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The Architectural Evolution Of The Greek Temple The Rise Of Greek Civilization Positively Influenced Greek Architecture

943 words - 4 pages

Following the final Ice Age in Continental Europe, with the appearance of modern anatomical humans, the evolution of architecture gradually surfaced. With the initial appearance of farmers, the population of Greece slowly increased allowing a sense of community to prosper. Following the movement of newcomers, between 7000-3000 BC, the number of sites substantially increased. This includes the progressive development of houses, temples, theatres, and stadia, which exemplify some of the most distinct buildings in the Ancient World. In specific, the temple is a independent creation, which not only offered the Greeks a connection to their divine, but also represented their culture. The Greeks ...view middle of the document...

During the Middle Bronze Age, the mansion at the Menelaion was built, which consisted of two stories and embodied a megaron core. The megaron feature carries forward to later periods, used in temples. Most of the sites were destroyed in Late Bronze Age and the population of Greece significantly dropped forcing The Bronze Age era to come to an end. Following the Bronze Age, the Dark Age was introduced between 1100-900 BC. This was a time of survival and funerary relief as the population drastically fell due to recession and poverty. No real innovations took place, only through basic vase painting and figurines.
Succeeding the Dark Ages, was a time of art, known as the Geometric Period, dating to 900-700 BC. Even though little physical evidence proves architectural development due to the consistent usage of perishable materials such as wood and mud. It was during this period, a house for the representation of the god became necessary where cult practices could take place and votive offerings could be given to a divine. Ancient Greek architecture is heavily weighted on the formation of its temples. To date, most have fallen to ruins but some are still intact to this day. These of which have become distinct features of towns and cities from antiquity onward. The significance in designing a temple came from the development of order and the desire for “simplicity, proportion, perspective and harmony” (Taylor, 1971: page 59). Possessing these characteristics greatly influenced the Roman architects in their work and the foundation for classical architectural orders, which would lead the western world from the Renaissance onward.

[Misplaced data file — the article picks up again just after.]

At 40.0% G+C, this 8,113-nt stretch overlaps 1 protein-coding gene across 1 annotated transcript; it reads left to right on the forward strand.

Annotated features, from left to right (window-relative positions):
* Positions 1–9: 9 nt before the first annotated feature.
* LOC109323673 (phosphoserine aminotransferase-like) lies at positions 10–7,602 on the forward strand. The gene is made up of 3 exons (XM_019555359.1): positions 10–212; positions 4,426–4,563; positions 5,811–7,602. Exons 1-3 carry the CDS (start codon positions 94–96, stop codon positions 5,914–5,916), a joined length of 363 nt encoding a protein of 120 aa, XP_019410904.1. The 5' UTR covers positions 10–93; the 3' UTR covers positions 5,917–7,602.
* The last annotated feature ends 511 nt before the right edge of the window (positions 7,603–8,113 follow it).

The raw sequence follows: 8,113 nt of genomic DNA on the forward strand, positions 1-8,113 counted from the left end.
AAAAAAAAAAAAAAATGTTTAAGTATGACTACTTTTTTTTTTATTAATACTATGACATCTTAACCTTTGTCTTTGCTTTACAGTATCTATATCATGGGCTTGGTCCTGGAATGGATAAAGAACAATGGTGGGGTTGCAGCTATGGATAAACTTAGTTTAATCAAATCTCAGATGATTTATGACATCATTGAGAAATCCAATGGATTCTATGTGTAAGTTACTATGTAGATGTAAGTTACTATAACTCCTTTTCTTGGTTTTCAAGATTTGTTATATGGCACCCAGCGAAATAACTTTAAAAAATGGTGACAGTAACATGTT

Early forms of architecture came in a variety of shapes including apsidal, rectangular, square, and oval. Two models found, one from Perachora, and another from Argive Heraion are used to restore the framework of actual temples that seize to exist today due to their perishable construction. The model from Perachora suggests a simple horse shaped...

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